Nearly 200 years after its premiere in Paris in 1825, Rossini’s grand musical showcase Il Viaggio a Reims finally makes its Australian debut in suitably lavish style while also having tremendous fun with its lightweight story of vacuous international elites. Opera Australia fills no less than 14 principal roles with fine, often fabulous singers who can work the production’s comedy too. Indeed, even the conductor contributed to the laughs in this wonderfully entertaining spectacular.

The cast of Il Viaggio a Reims. Photograph © Jeff Busby

Il Viaggio a Reims was commissioned as part of the festivities for the coronation of French king Charles X. The simple story – which was designed to celebrate the new monarch, showcase some of the greatest voices of the age, and establish Rossini’s genius in France – centres on numerous European noblemen and women on their way to the coronation in Reims. They gather at an inn, where their disagreements and romantic rivalries represent Europe’s fractured state during this era. When a lack of fresh horses prevent them from continuing to their destination, they decide to hold a feast during which both the king and the banqueters’ various nations are honoured – an allegory for the peace Europe yearned for.

Rossini only authorised a handful of performances at the time, and the score was lost before finally being pieced together and performed once again in the 1980s. A massive undertaking, it has only been rarely staged since, and required the combined resources of Opera Australia, the Dutch National Opera and the Royal Danish Opera for this 2015 production created by Damiano Michieletto (Meisje Barbara Hummel directs this Melbourne season).

Giorgio Caoduro and Conal Coad. Photograph © Jeff Busby

The setting has been transferred to a modern-day art gallery, where the travellers spend much of their time in a mix of early 19th century finery and underwear before finally getting thoroughly gussied up to become the grand finale’s living painting. Before that extraordinary spectacle, several actors bring the gallery’s other famous artworks to life, including a Frida Kahlo self-portrait and a jerky Keith Haring figure, while the character of Lord Sidney has an amazingly interactive encounter with one of Whistler’s beauties.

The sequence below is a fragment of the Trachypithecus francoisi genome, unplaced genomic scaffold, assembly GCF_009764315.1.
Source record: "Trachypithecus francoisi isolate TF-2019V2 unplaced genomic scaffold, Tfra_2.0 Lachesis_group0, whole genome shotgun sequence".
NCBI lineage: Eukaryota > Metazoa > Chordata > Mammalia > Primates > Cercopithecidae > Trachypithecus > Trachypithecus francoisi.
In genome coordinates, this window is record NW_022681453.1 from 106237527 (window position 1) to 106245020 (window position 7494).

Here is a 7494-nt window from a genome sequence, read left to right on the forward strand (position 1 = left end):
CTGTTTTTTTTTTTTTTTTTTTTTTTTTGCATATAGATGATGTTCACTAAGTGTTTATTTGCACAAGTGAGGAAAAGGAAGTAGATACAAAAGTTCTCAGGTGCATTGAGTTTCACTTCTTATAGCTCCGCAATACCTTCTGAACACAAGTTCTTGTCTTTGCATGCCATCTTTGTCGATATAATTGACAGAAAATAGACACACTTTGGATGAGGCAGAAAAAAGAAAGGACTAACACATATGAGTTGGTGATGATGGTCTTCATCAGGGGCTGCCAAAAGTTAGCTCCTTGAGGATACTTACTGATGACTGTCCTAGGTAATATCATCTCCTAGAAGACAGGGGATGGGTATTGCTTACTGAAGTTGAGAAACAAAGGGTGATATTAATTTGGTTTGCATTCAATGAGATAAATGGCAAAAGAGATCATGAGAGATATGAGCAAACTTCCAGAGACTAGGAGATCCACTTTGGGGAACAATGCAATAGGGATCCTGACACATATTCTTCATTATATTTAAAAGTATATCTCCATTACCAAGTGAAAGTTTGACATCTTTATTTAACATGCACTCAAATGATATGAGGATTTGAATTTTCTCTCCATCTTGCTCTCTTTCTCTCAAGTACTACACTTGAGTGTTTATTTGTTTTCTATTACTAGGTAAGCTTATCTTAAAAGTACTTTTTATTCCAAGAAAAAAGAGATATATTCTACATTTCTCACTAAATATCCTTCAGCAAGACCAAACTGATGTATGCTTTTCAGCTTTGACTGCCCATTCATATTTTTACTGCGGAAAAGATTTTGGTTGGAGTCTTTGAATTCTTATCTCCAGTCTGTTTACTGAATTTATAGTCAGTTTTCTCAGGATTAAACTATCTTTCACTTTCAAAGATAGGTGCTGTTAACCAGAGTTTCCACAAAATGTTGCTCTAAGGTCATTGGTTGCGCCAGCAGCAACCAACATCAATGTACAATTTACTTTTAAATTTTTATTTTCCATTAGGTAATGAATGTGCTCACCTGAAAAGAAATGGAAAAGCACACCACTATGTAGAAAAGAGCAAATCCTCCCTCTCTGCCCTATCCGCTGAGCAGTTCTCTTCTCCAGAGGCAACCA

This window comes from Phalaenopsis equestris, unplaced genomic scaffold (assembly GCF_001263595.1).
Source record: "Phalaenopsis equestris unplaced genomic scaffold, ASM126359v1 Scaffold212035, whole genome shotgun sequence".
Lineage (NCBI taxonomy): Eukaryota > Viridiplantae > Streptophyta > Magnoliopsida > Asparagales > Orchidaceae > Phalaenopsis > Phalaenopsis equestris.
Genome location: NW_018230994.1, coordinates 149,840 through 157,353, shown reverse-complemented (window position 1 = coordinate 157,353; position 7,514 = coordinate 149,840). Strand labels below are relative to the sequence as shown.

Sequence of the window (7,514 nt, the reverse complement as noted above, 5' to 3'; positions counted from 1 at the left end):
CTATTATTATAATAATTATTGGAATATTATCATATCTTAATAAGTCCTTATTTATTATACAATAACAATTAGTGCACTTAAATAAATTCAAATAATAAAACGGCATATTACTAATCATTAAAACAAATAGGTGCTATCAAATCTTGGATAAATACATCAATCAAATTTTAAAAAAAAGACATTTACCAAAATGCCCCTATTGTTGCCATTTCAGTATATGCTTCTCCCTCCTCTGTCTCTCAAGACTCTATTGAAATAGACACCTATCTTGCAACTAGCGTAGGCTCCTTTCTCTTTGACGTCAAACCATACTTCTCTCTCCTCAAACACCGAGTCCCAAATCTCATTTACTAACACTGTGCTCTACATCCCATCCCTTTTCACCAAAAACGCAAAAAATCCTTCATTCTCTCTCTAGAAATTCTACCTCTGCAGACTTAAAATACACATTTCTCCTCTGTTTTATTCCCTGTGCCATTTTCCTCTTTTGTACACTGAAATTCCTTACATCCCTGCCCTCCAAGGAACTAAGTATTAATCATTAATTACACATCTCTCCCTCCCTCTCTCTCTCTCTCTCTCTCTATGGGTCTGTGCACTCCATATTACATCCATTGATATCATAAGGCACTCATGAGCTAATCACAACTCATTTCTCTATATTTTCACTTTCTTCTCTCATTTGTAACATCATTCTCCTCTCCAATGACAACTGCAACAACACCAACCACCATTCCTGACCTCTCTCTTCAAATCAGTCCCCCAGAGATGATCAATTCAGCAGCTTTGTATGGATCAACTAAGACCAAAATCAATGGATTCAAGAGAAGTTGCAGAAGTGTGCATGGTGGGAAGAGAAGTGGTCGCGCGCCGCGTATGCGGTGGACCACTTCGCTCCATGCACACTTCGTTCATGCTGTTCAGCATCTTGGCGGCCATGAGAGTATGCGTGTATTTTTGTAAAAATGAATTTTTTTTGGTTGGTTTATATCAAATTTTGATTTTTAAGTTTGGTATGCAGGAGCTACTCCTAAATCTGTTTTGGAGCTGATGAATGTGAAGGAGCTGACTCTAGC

The new setting sometimes makes good sense, such as switching innkeeper for gallery director, while at other times it’s quite a stretch between action and libretto, but with such a frivolous story it hardly matters. In fact this re-imagining works for the very reason that it is slightly bonkers, embracing Il Viaggio a Reims’ inextricable link to a largely forgotten king with comic, at times surreal, bravura.

Carla Teti’s costumes are eye-popping, including an abundance of period flamboyance, the embodiment of one of Picasso’s fractured female portraits, and the supremely chic gallery director’s ensemble. Paolo Fantin’s set is among the most monumental and exciting that Opera Australia has mounted on the State Theatre’s huge stage in recent times. The vast frames that occasionally surround the cast create visual drama, especially for the finale’s grand tableau, and also play with reality and artifice.

The cast of Il Viaggio a Reims. Photograph © Jeff Busby

Supported by the Opera Australia Chorus, who play an army of gallery blue-collar workers with their usual well rehearsed excellence, the principal and supporting cast is not far behind them in number. The former, lined up across the stage for Rossini’s audacious concertato for 14 voices at the end of Act II, is an operatic tour de force we may never experience the likes of again.

Stand-outs among that 14, comprising three sopranos, two tenors, four baritones, four basses and a contralto, include Ruth Iniesta, the Spanish soprano who is a late illness-related replacement for the role of Corinna. Her bright, perfectly controlled coloratura was superb. The high tessitura and lovely Italian diction of Indian-Australian tenor Shanul Sharma (Count Libenskof) impressed, while New-Zealand-Australian Teddy Tahu Rhodes (Lord Sidney) showed that his rich bass is as beautiful as ever. This much-loved Don Giovanni is still taking his shirt off for art’s sake too.

Ruth Iniesta. Photograph © Jeff Busby

Bravo Giorgio Caoduro, the Italian baritone who not only nailed the fast-paced patter of Don Profundo’s listing of the travellers’ treasured possessions. He also carried off the comic challenge of playing him as an art auctioneer, dealing with bidders planted in the auditorium, before finally awarding the final item to the conductor, Daniel Smith.

In his Opera Australia debut, the young Australian took it all his stride, helping to make this one of opening night’s most entertaining moments. In his more traditional role of conducting Orchestra Victoria, Smith was even more adept, conjuring a lively, luscious performance of Rossini’s ostentatious score. Megan Reeve’s harp solo was sublime.

While not every singer was outstanding, the overall standard of performance was very pleasing. Together with a production that amazed and delighted, this was a memorable Australian premiere for Rossini’s long-lost wonder.

Il viaggio a Reims plays at the State Theatre, Melbourne, until June 1, and the Joan Sutherland Theatre, Sydney, October 24 – November 2

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